Tuesday, August 26, 2014

LATEST PLANE AIR PAINTING!

SKETCHCLUB Digital Painting
Just back from a family reunion weekend.  To pass the time on the plane, I like to practice drawing and painting with one of the many art apps I have on my iPad.  Sketchclub is my favorite because it is easy to change settings quickly and they have a setting called "sketchy" that produces a very interesting effect.  I wish I could figure out how to do that with traditional drawing materials.  I selected the largest size for my drawing and it created this very long format.  

Now, to get back into a regular schedule!

10 comments:

Jo Murray said...

Clever....at first I thought you couldn't spell...LOL.

Mary Paquet said...

Wonderful, Myrna. I'm in an airport at the moment looking for a choice model.

Myrna Wacknov said...

Thanks, Jo. Truth is, my spelling needs spellcheck! but I do like this play on words.

Myrna Wacknov said...

Safe travels, Mary. I printed out an image and took it with me. Sometimes the inboard magazine has an interesting face but lately, nothing. Girl Scout, come prepared.

Sue Marrazzo said...

NICE!

CrimsonLeaves said...

Willy Nelson, I presume? Beautifully done and I wouldn't have known it was done on a computer, Myrna.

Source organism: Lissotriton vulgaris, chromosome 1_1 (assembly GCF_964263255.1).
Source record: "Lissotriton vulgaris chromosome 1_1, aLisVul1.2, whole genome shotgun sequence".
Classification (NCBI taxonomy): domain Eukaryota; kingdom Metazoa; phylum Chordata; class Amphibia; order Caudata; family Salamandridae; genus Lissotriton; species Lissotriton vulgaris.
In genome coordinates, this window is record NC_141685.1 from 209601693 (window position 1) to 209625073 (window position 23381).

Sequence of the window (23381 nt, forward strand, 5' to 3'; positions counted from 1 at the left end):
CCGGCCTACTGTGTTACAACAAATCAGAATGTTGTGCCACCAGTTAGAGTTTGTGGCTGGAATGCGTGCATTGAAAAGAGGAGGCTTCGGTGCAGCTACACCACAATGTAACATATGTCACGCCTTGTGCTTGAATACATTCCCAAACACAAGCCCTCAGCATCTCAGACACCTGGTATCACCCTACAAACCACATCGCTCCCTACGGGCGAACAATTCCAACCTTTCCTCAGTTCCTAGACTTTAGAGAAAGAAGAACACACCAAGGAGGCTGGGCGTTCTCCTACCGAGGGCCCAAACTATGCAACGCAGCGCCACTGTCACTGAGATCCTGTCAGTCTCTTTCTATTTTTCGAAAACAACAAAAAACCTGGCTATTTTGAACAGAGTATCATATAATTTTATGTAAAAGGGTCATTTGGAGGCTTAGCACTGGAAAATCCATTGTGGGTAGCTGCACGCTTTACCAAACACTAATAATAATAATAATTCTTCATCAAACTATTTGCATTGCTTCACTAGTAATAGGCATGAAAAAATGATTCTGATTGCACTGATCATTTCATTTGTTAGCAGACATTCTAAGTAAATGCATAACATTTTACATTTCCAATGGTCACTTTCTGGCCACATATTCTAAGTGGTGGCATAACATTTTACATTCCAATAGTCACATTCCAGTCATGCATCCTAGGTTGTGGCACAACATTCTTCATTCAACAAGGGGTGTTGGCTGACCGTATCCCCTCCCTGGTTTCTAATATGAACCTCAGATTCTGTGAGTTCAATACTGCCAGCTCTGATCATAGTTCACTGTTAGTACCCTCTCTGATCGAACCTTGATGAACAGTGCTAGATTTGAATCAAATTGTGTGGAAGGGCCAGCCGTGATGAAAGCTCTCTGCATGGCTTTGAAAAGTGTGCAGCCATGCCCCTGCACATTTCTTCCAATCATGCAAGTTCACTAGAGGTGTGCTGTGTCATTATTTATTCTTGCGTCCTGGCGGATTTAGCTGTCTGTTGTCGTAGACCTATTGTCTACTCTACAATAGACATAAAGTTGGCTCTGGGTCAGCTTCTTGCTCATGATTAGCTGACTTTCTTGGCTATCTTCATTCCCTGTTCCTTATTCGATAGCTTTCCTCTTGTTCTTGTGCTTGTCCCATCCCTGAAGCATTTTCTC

Myrna Wacknov said...

Thanks, Sue!

Myrna Wacknov said...

Hi Sherry, Yes it is Willie. I love his face. I wasn't too happy with the likeness but had fun. The screen on the iPad Mini is a little more difficult than a full size iPad put much more convenient for travel.

Sandy B said...

Myrna, I love your paintings - wow. Willy looks amazing. I have reading some of your earlier blog posts and was wondering - what is a bozzetto? Is it a type of canvas or board?
Cheers
Sandy

Myrna Wacknov said...

Hi Sandy, A bozzetto in Italian is a small sculpture model. I appropriated the word to describe my small 5 x 7 paintings. This is an idea from Robert Burridge as a way to try out different ideas. I take a half sheet of watercolor and tape off (3) 5" on the 15" side and (3) 7" on the 22" side creating 9 sections. Burridge cuts them apart to work on them but I prefer to keep the sheet in tact. NO RULES! Give it a try.

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